6. 7. Why Should Our Church Start a Ministry to Children with Hidden Disabilities and Their Families? <ul><li>God has placed our church in the midst of families with a need for such a ministry (both inside and outside our body) </li></ul><ul><li>Without such a ministry, these children (and their families) are less likely to: </li></ul><ul><li>Experience a saving faith in Jesus Christ and a personal relationship with Him as Lord and Savior </li></ul><ul><li>Experience genuine worship, authentic fellowship, meaningful discipleship, and opportunities to serve others </li></ul><ul><li>Experience God’s love through the support and witness of a caring faith community and: </li></ul><ul><li>The church is denied the blessings/gifts of those excluded! </li></ul>Key Ministry Foundation
  7. 8. Childhood religious impairments arising from ADHD: <ul><li>The battle begins at home getting ready for church </li></ul><ul><li>Difficulty delaying gratification for long-term spiritual outcomes </li></ul><ul><li>More difficulty adhering to spiritual disciplines </li></ul><ul><li>Prone to “roller coaster” spirituality </li></ul><ul><li>As they get older, may be drawn to religious contexts that are more action-oriented, participatory, richly intertwined in lives of members </li></ul><ul><li>Kids may view organized religion as aversive </li></ul>Hathaway WL, Barkley RA. J Psychol Christianity 2003, 22(2) 101-114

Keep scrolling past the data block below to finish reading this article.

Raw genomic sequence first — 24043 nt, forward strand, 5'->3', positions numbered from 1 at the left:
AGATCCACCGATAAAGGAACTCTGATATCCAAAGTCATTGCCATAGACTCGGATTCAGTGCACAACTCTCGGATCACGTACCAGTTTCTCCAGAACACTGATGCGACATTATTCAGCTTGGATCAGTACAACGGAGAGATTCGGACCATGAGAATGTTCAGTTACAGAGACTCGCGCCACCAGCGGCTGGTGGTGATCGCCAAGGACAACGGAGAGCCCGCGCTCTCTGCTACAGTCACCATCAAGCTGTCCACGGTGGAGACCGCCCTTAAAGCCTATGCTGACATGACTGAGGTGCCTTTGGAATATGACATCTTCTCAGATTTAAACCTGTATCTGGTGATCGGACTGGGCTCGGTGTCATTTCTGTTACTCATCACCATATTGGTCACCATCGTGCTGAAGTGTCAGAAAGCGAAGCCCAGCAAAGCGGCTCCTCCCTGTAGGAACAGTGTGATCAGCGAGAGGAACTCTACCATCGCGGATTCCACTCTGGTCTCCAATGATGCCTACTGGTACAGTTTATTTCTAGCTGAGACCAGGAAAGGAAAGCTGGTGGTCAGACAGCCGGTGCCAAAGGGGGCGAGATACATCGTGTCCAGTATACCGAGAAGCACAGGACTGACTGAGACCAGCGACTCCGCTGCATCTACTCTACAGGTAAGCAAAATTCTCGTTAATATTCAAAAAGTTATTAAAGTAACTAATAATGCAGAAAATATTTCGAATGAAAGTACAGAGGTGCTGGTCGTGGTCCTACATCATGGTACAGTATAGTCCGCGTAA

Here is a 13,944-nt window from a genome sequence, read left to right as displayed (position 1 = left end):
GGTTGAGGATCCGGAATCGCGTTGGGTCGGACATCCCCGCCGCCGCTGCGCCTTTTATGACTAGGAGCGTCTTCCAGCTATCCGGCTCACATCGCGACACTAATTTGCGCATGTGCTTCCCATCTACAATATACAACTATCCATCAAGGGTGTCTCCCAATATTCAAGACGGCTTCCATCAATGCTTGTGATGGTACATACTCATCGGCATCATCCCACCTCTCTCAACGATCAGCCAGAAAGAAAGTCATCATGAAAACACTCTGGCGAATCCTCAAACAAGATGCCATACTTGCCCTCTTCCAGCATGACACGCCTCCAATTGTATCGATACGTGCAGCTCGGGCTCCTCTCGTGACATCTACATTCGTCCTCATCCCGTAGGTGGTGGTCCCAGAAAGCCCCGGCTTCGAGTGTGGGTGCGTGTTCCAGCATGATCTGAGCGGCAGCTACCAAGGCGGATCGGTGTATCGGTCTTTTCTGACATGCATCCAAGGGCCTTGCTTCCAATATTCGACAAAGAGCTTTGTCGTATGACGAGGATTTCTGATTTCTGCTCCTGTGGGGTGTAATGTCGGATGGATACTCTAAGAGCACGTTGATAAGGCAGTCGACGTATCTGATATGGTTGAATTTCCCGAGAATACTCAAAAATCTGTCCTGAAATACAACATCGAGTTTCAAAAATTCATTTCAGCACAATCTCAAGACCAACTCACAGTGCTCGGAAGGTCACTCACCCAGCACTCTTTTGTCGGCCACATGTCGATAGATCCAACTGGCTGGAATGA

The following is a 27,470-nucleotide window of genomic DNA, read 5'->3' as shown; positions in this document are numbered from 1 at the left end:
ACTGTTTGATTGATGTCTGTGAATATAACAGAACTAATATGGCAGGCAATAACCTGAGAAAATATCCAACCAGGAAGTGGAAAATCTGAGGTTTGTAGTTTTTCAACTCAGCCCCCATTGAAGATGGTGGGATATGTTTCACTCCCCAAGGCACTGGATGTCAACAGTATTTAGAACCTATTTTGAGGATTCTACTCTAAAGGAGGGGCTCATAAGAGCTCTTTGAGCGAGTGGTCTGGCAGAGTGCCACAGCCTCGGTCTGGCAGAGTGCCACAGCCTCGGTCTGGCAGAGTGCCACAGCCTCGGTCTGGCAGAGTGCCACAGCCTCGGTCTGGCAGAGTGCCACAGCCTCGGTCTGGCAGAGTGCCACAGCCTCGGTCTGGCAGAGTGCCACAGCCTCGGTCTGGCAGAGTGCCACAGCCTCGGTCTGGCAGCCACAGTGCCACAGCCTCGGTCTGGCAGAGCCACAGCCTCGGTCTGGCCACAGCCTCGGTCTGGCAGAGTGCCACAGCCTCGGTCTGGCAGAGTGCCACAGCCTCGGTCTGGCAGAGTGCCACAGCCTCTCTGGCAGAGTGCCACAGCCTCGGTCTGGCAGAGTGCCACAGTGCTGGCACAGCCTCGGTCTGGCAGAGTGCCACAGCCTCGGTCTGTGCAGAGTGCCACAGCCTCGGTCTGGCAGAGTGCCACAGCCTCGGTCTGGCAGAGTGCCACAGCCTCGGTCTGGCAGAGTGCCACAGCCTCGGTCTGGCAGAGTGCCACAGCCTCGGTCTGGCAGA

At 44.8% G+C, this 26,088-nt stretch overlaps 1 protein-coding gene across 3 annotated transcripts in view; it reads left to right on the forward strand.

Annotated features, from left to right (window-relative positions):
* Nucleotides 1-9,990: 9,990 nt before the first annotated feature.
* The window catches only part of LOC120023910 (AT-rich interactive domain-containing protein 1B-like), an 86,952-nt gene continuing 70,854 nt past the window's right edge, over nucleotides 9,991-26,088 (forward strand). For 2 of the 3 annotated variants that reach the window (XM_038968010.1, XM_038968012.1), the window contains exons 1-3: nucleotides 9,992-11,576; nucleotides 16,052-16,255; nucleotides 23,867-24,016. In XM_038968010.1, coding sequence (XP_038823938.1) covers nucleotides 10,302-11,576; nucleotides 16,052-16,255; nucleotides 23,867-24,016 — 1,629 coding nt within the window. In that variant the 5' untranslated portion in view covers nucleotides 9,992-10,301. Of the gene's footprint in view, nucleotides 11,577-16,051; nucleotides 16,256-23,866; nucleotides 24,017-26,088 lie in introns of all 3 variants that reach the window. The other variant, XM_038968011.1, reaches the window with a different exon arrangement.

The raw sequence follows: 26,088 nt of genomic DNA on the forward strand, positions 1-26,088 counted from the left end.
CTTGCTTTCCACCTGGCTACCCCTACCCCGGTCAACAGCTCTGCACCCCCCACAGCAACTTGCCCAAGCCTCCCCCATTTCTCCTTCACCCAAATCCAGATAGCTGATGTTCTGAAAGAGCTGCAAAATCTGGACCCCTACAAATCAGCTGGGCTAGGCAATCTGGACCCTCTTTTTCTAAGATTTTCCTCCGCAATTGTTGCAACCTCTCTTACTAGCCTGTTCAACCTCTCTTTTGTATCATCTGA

8. 9. Challenges presented to the church by persons with ADHD: <ul><li>Style of worship may not be engaging to persons with ADHD </li></ul><ul><li>Expectations in some church traditions for kids to sit for extended periods during adult worship </li></ul><ul><li>Leaders of church-based educational programs don’t have training or experience in working with kids with ADHD </li></ul><ul><li>Church environments often less structured, more noisy than school </li></ul><ul><li>Lots of activities occur when medication has worn off or rebound is occurring </li></ul><ul><li>Parents choose not to use, or physicians encourage discontinuation of effective medication on weekends </li></ul>Key Ministry Foundation
  9. 10. Issues with church participation arising from anxiety disorders: <ul><li>Time to leave for church: “meltdowns”, physical complaints “my stomach hurts, I don’t feel good” </li></ul><ul><li>Visiting a new church </li></ul><ul><li>Drop-off prior to worship service </li></ul><ul><li>Need for familiar people at Sunday School, PSR </li></ul><ul><li>Discomfort in large group environments </li></ul><ul><li>Self-disclosure and small group participation </li></ul><ul><li>Performance anxiety </li></ul><ul><li>Expectations at church camp, mission trips </li></ul>Key Ministry Foundation